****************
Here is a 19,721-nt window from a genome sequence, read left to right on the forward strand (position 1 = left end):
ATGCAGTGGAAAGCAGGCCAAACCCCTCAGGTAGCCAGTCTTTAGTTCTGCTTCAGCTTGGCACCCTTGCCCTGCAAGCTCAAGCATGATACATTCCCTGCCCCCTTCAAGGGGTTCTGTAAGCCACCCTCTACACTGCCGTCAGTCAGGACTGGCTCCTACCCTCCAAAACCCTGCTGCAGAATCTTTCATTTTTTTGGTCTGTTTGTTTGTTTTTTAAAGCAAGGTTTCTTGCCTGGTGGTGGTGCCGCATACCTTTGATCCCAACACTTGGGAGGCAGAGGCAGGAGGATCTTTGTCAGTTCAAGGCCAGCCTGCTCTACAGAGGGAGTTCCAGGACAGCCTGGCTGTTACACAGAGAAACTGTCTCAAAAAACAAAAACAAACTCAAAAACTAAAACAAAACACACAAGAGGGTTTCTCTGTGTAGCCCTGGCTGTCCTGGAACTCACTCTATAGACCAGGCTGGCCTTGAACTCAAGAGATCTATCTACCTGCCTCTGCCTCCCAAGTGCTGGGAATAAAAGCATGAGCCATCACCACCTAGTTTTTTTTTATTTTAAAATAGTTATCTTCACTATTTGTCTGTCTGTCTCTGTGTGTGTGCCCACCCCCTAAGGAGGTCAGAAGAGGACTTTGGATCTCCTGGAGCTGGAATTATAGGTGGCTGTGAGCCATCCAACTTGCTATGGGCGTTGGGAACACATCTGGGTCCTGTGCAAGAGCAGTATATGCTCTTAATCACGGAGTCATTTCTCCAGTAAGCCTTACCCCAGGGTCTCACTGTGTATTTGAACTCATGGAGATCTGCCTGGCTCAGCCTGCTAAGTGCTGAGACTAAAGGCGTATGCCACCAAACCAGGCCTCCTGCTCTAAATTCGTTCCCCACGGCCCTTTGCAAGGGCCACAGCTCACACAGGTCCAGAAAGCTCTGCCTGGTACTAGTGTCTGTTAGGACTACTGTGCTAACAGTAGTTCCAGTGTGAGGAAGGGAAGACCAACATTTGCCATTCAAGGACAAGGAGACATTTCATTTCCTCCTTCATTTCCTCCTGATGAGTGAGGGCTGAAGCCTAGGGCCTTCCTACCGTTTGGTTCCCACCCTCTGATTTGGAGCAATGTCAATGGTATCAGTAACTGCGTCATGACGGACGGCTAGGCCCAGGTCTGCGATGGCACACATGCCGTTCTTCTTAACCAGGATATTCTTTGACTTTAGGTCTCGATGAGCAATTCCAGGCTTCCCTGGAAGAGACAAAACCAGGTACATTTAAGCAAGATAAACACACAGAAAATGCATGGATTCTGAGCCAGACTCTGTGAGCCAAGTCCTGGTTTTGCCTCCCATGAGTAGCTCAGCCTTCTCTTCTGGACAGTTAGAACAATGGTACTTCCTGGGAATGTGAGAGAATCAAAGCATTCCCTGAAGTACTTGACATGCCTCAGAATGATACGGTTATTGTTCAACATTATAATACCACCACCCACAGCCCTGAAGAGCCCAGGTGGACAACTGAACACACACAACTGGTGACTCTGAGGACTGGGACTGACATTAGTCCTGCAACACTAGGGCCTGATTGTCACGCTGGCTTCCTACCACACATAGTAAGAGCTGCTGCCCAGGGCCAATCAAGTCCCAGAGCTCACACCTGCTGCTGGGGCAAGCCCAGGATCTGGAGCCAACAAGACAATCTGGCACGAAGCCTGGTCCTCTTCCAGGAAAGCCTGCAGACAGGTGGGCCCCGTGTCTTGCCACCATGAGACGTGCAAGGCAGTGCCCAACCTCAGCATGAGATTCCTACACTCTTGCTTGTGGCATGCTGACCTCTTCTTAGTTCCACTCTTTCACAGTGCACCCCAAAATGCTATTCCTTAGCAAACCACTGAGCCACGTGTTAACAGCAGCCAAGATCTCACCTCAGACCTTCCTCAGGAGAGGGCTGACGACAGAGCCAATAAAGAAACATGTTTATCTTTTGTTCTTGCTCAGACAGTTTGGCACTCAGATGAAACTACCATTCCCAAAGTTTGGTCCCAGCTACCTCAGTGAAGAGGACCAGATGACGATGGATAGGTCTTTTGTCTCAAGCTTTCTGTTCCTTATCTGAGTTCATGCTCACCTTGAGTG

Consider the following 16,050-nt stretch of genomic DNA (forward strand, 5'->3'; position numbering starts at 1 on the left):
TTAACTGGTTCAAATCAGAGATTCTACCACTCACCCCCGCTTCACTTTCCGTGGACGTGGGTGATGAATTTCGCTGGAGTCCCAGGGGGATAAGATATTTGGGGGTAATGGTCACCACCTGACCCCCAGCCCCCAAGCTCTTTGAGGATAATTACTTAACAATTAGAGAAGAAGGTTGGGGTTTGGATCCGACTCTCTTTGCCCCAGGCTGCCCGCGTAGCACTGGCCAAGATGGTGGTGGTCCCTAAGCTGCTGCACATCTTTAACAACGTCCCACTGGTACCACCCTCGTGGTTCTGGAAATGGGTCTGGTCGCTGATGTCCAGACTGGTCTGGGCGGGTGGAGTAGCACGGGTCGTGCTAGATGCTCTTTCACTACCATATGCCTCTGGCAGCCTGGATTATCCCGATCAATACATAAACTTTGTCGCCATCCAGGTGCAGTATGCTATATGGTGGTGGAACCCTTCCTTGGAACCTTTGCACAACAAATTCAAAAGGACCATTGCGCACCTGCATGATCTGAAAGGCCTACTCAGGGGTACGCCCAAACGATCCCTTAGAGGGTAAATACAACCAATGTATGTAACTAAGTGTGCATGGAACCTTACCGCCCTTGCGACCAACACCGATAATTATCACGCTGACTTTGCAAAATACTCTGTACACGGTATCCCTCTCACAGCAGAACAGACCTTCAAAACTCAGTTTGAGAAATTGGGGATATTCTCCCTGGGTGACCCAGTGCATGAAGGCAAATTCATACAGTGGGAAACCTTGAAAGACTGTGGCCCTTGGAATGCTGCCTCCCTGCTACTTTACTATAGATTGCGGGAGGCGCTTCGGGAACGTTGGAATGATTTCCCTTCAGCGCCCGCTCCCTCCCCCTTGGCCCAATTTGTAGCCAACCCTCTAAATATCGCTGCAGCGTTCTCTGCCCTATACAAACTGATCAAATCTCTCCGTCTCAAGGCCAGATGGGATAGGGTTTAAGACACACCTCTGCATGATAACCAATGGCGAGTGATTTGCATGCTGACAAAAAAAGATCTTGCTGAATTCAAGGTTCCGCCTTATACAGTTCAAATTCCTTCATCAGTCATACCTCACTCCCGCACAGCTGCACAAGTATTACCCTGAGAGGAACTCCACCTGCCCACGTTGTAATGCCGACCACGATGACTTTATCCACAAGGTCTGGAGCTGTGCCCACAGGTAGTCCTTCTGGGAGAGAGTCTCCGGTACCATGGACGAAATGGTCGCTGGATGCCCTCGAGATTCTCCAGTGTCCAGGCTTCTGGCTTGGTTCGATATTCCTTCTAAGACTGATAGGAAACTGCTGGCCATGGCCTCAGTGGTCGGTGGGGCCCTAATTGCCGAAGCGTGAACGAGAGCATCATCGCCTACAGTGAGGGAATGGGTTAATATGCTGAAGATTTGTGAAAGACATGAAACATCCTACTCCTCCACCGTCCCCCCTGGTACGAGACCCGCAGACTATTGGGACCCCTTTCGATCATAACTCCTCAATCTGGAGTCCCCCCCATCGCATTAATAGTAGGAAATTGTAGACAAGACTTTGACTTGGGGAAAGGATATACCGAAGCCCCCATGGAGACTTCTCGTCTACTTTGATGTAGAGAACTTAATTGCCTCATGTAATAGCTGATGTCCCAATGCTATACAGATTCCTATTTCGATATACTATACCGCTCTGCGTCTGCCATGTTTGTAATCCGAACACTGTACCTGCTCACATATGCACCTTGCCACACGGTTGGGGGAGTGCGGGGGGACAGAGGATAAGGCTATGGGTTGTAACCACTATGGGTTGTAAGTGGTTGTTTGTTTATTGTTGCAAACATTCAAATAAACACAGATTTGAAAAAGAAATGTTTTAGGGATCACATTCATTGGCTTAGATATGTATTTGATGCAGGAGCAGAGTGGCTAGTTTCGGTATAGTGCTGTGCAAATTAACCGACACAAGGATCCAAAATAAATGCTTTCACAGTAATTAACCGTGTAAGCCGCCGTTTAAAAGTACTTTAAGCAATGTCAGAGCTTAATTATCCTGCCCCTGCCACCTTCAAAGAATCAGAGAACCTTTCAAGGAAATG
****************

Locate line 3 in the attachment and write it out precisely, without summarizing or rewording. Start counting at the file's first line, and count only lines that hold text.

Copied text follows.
Consider the following 16,050-nt stretch of genomic DNA (forward strand, 5'->3'; position numbering starts at 1 on the left):